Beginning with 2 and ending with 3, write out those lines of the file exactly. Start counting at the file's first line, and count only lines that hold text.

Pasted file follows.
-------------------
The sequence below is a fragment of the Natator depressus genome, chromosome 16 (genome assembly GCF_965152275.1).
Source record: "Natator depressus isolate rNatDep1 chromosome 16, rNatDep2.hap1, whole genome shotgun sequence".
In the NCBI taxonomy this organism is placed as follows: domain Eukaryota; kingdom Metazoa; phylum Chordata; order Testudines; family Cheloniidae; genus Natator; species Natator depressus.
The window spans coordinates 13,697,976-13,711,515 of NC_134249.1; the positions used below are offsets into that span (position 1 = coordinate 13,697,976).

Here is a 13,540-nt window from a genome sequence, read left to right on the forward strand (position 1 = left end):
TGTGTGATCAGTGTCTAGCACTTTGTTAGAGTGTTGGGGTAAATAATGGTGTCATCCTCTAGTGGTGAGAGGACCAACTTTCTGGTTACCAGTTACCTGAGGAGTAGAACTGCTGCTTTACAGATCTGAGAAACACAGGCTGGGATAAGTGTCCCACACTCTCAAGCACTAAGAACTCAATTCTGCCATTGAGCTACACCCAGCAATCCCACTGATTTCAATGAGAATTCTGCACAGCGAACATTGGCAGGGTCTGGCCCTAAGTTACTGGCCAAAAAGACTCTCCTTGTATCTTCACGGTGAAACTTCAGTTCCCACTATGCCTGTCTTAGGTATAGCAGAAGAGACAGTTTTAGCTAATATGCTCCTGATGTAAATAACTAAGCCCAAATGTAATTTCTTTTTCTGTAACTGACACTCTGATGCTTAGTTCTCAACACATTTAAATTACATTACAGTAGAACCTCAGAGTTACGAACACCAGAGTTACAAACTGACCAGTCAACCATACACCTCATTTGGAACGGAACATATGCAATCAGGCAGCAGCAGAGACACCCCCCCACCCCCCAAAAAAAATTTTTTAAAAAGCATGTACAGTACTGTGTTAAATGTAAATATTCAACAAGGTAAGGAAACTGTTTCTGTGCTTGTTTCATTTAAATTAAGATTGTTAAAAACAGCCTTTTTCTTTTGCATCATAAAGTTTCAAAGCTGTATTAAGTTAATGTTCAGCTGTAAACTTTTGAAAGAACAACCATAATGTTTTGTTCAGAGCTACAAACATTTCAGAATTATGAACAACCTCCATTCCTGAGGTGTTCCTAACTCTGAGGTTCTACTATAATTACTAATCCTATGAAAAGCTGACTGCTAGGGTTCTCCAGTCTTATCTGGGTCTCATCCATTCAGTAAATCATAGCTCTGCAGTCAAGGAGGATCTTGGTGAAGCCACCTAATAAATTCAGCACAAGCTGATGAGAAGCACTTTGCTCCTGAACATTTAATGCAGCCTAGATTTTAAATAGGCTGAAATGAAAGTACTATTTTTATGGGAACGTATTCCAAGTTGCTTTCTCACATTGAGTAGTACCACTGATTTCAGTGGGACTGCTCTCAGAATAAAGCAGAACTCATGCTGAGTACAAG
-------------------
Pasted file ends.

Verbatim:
Source record: "Natator depressus isolate rNatDep1 chromosome 16, rNatDep2.hap1, whole genome shotgun sequence".
In the NCBI taxonomy this organism is placed as follows: domain Eukaryota; kingdom Metazoa; phylum Chordata; order Testudines; family Cheloniidae; genus Natator; species Natator depressus.